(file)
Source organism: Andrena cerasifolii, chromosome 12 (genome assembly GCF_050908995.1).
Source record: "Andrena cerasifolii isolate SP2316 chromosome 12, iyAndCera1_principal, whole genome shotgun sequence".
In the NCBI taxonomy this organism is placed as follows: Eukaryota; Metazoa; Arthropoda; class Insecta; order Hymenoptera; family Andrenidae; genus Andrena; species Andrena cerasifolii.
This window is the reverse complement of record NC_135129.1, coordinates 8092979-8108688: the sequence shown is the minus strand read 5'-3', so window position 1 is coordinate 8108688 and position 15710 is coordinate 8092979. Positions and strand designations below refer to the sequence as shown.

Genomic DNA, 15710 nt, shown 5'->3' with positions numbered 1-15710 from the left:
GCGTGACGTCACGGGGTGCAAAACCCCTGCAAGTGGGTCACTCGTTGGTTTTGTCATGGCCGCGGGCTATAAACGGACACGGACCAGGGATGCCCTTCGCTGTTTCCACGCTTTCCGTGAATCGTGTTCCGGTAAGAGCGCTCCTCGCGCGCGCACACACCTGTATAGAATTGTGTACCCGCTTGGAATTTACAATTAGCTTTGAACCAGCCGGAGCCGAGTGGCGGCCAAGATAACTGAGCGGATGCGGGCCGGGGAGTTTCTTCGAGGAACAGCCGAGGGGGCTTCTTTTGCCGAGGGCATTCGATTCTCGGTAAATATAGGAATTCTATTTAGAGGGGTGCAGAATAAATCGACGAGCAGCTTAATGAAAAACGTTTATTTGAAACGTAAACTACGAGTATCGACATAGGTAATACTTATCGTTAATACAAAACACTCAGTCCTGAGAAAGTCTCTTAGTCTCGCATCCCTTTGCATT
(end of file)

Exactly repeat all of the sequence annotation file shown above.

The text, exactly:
Source organism: Andrena cerasifolii, chromosome 12 (genome assembly GCF_050908995.1).
Source record: "Andrena cerasifolii isolate SP2316 chromosome 12, iyAndCera1_principal, whole genome shotgun sequence".
In the NCBI taxonomy this organism is placed as follows: Eukaryota; Metazoa; Arthropoda; class Insecta; order Hymenoptera; family Andrenidae; genus Andrena; species Andrena cerasifolii.
This window is the reverse complement of record NC_135129.1, coordinates 8092979-8108688: the sequence shown is the minus strand read 5'-3', so window position 1 is coordinate 8108688 and position 15710 is coordinate 8092979. Positions and strand designations below refer to the sequence as shown.

Genomic DNA, 15710 nt, shown 5'->3' with positions numbered 1-15710 from the left:
GCGTGACGTCACGGGGTGCAAAACCCCTGCAAGTGGGTCACTCGTTGGTTTTGTCATGGCCGCGGGCTATAAACGGACACGGACCAGGGATGCCCTTCGCTGTTTCCACGCTTTCCGTGAATCGTGTTCCGGTAAGAGCGCTCCTCGCGCGCGCACACACCTGTATAGAATTGTGTACCCGCTTGGAATTTACAATTAGCTTTGAACCAGCCGGAGCCGAGTGGCGGCCAAGATAACTGAGCGGATGCGGGCCGGGGAGTTTCTTCGAGGAACAGCCGAGGGGGCTTCTTTTGCCGAGGGCATTCGATTCTCGGTAAATATAGGAATTCTATTTAGAGGGGTGCAGAATAAATCGACGAGCAGCTTAATGAAAAACGTTTATTTGAAACGTAAACTACGAGTATCGACATAGGTAATACTTATCGTTAATACAAAACACTCAGTCCTGAGAAAGTCTCTTAGTCTCGCATCCCTTTGCATT